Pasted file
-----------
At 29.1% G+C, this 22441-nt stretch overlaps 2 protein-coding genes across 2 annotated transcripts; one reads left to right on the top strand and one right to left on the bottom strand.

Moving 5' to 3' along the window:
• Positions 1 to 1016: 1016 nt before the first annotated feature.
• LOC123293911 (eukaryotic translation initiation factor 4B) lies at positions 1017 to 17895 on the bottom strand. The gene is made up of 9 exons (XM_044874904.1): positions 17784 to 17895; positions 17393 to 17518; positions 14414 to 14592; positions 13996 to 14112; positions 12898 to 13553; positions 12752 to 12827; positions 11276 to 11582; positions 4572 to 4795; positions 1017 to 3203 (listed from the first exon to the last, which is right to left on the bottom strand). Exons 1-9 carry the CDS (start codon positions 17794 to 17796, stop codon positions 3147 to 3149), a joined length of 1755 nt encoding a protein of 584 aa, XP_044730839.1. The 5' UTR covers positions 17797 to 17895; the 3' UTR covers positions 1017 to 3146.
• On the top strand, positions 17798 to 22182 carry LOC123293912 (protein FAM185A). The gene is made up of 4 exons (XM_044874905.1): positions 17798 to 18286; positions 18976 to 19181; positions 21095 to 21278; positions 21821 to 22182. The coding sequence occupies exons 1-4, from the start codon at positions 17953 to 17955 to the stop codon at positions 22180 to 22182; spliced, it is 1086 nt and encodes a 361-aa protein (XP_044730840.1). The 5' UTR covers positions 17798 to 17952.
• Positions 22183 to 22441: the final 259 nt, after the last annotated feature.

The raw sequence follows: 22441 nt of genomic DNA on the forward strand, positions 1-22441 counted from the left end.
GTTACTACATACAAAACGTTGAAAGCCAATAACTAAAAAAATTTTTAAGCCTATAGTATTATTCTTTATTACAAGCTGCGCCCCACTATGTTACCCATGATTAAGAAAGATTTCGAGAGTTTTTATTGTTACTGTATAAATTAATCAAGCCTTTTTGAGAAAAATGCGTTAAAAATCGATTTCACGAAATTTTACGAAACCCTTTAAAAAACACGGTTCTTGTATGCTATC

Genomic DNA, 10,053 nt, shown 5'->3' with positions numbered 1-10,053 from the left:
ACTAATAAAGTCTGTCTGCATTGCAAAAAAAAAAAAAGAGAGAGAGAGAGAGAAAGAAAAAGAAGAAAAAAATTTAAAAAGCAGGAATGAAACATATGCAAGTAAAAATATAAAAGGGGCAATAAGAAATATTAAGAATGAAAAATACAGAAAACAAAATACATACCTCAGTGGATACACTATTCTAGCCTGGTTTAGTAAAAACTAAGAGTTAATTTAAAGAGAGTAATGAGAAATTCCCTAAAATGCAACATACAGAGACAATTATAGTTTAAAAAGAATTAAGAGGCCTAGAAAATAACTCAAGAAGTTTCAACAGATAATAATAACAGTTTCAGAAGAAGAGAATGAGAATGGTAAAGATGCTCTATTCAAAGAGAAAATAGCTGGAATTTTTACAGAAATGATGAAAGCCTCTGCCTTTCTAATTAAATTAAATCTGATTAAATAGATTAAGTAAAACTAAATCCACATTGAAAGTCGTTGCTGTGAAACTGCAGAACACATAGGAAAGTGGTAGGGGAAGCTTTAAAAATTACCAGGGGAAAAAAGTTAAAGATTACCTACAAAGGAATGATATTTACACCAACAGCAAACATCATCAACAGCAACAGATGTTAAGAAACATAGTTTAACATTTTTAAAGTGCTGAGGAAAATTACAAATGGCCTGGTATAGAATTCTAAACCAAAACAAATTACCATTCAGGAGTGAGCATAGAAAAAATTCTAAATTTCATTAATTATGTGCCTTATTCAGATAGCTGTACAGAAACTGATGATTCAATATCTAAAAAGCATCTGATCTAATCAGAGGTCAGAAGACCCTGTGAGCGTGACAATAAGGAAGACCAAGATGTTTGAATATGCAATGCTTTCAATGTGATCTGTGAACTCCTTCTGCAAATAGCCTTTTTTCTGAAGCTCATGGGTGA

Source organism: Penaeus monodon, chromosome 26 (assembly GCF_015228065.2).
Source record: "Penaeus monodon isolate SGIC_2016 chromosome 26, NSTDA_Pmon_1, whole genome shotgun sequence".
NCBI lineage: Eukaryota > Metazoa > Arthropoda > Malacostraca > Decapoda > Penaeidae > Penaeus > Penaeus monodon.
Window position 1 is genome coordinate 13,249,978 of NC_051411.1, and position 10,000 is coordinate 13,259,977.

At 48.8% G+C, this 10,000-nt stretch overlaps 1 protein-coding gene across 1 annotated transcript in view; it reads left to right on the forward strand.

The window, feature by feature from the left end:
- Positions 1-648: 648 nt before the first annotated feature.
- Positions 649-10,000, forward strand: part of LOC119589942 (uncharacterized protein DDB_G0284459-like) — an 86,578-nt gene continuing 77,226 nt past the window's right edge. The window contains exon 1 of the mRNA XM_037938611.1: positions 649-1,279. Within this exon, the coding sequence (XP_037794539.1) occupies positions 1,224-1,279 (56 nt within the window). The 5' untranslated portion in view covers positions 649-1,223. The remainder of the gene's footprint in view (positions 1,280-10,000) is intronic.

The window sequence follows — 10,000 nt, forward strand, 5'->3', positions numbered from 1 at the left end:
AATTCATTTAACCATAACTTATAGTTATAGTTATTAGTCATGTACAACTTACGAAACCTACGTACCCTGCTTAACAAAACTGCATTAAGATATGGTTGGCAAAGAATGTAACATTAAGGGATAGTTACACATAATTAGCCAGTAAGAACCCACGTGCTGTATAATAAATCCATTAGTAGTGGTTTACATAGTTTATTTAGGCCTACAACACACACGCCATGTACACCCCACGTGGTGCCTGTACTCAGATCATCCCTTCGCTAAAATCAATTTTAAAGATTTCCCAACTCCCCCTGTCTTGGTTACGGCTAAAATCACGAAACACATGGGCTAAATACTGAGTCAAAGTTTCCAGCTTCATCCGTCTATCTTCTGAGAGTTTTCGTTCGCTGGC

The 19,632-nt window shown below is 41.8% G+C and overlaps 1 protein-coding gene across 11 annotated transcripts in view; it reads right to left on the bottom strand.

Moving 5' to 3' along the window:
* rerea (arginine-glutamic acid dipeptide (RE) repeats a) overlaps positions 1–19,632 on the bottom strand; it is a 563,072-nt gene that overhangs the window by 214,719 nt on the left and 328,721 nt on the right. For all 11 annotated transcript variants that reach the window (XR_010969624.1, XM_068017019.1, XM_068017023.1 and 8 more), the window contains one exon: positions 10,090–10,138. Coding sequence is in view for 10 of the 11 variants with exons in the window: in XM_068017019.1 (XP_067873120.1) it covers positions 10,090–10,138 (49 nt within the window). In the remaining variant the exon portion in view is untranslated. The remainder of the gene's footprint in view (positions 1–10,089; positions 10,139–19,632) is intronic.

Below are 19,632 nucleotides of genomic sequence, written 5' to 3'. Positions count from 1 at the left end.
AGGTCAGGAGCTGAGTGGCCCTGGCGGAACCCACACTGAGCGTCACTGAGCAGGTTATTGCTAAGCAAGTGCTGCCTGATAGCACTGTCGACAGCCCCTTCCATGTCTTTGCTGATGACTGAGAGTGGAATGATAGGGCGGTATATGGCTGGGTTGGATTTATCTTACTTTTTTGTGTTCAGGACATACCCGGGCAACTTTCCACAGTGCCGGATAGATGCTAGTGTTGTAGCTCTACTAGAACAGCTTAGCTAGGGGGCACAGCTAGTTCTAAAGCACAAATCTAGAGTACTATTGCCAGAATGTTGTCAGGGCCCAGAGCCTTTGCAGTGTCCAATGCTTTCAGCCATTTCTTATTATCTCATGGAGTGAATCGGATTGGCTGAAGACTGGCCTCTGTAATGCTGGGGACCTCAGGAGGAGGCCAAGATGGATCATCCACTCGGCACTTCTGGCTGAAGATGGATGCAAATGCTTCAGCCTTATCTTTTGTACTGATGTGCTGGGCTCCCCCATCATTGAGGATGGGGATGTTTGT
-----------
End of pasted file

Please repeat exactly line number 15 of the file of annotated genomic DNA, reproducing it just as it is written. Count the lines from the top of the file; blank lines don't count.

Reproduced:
At 48.8% G+C, this 10,000-nt stretch overlaps 1 protein-coding gene across 1 annotated transcript in view; it reads left to right on the forward strand.